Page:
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|Words Don’t Tell These Artists’ Stories|
|Art - Reviews|
|Tuesday, 24 April 2001 18:00|
The two artists featured in the current exhibit at Quad City Arts in downtown Rock Island aren’t what you might expect after reading their statements. Matt Pulford wrote a longer exposition of his work that suggests a literate artistic style.
James Henry, on the other hand, penned three sentences, with which one might predict a feeling, nonliterate style.
Both assumptions are wrong.
Pulford’s paintings are colorful, emotive, abstract shapes. Unlike the verbose artist, though, viewers will struggle to find words for the work. They have the atmospheric quality of an impressionist work with complete abstraction of form and shape.
And the paintings of the brief Henry are literate allegories complete with symbolism, surreal images, and political commentary. For example, the painting for which he named his show, Promise Land, shows an image of Martin Luther King Jr. with a confederate flag tattooed across his face and an American flag as a backdrop. The image is respectful of King and, at least for me, recalls the question of how well the country has fulfilled the promise the civil-right leader envisioned; it is one of my favorite Henry paintings in the show, with the simplest composition conveying great power.
“My surrealistic works originate from dreams and events that involve social and political concerns,” Henry writes in his artist’s statement. “The boldness of subject matter and strong use of color in many of my works of art make people more aware of the problems of the world and leave a more lasting impact on the viewer. I feel that I am some sort of messenger, documenting life’s happenings through my paintings and sculptures.”
He achieves this high goal in his Promise Land composition. Other paintings are strong, also, but contain more images, which diminishes their impact; the compositions attain a comic-book quality as he layers surreal image after surreal image. It seems as though Henry doesn’t trust viewers to get his message, and he packs his paintings with so much visual information that we can get lost in the details and feel bashed over the head.
For example, Relatives for Dinner features the skull of a gorilla (or similar animal) with the top carved off so the head forms a bowl exposing the brain, which has been served in a soup being taken by a robot to a woman, sunning on a deck. The composition would be fine if left at this stage, but Henry adds a Darwinesque image from a textbook as an insert in the lower left, showing the evolution of man, silhouettes of apes to Cro-Magnon man to modern man. We get that eating the brain of an ape is having a relative for dinner; the overstatement of the textbook insert only dulls the impact.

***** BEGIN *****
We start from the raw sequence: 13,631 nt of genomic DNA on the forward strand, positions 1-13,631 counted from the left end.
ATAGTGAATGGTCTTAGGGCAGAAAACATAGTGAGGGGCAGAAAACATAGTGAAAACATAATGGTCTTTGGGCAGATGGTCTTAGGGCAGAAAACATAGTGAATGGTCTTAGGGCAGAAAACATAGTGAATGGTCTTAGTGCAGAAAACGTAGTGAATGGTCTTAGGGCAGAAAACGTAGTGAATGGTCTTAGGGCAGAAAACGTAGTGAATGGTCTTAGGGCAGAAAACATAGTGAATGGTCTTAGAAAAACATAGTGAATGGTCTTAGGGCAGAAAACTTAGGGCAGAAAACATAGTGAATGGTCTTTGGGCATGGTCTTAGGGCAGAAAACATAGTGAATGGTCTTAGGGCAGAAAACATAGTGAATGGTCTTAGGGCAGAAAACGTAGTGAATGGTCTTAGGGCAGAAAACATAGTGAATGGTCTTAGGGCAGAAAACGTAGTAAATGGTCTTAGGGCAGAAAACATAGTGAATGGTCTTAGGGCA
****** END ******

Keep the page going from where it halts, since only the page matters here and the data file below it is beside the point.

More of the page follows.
But even with Henry’s tendency to overdo images, I like his work, and it’s reasonably priced, as well.
If you tire of multiple surreal images, this show gives you the respite of the impressionistic abstract shapes of Pulford’s work, with one shape per painting. The luminous quality of the light, the moving of color and shape to create emotion, and the use of a few shapes stands in great contrast to Henry’s works.
Pulford’s choice of color is wonderful. He uses the yellows and golds of early morning and the atmospheric quality of clouds to make landscapes without shape. His painting Neponset Poet suggests a meadow or river valley through only color and shape. The warm golds and browns seem to move and have a peaceful feel without shape.
“My work over the last year has taken a few different paths, but all stem from all these thoughts and feelings I am describing,” Pulford writes in his artist’s statement. “From the gritty, personal narratives in my recent intaglio prints to the minimal landscape paintings that shine with vibrant color, I yearn to leave my mark, to tell a story.”
It’s interesting that Pulford gives such a complex statement – “This eclectic and wide-ranging mix of work I have created over the years moves in and out of itself, traversing through its layered meanings, and comes together shining with abstract notions of hope, freedom, and beauty” – while creating simple, gorgeous paintings. The vocabulary and convoluted phrasing cannot describe compositions that are so elegantly uncluttered.
Pulford is more successful describing his work when he reminisces about “getting away” to the farms of family members in rural Iowa. “Although an hour and a half away from my home, it was quite evident to me at that age that the land they lived and worked on was a magical place to me,” he writes. “The otherworldly golden sunsets and smell of summer sweet grasses filled me with some sort of healing power that took me away from the ‘everyday.’”
This show does that, too, although in two completely different ways.
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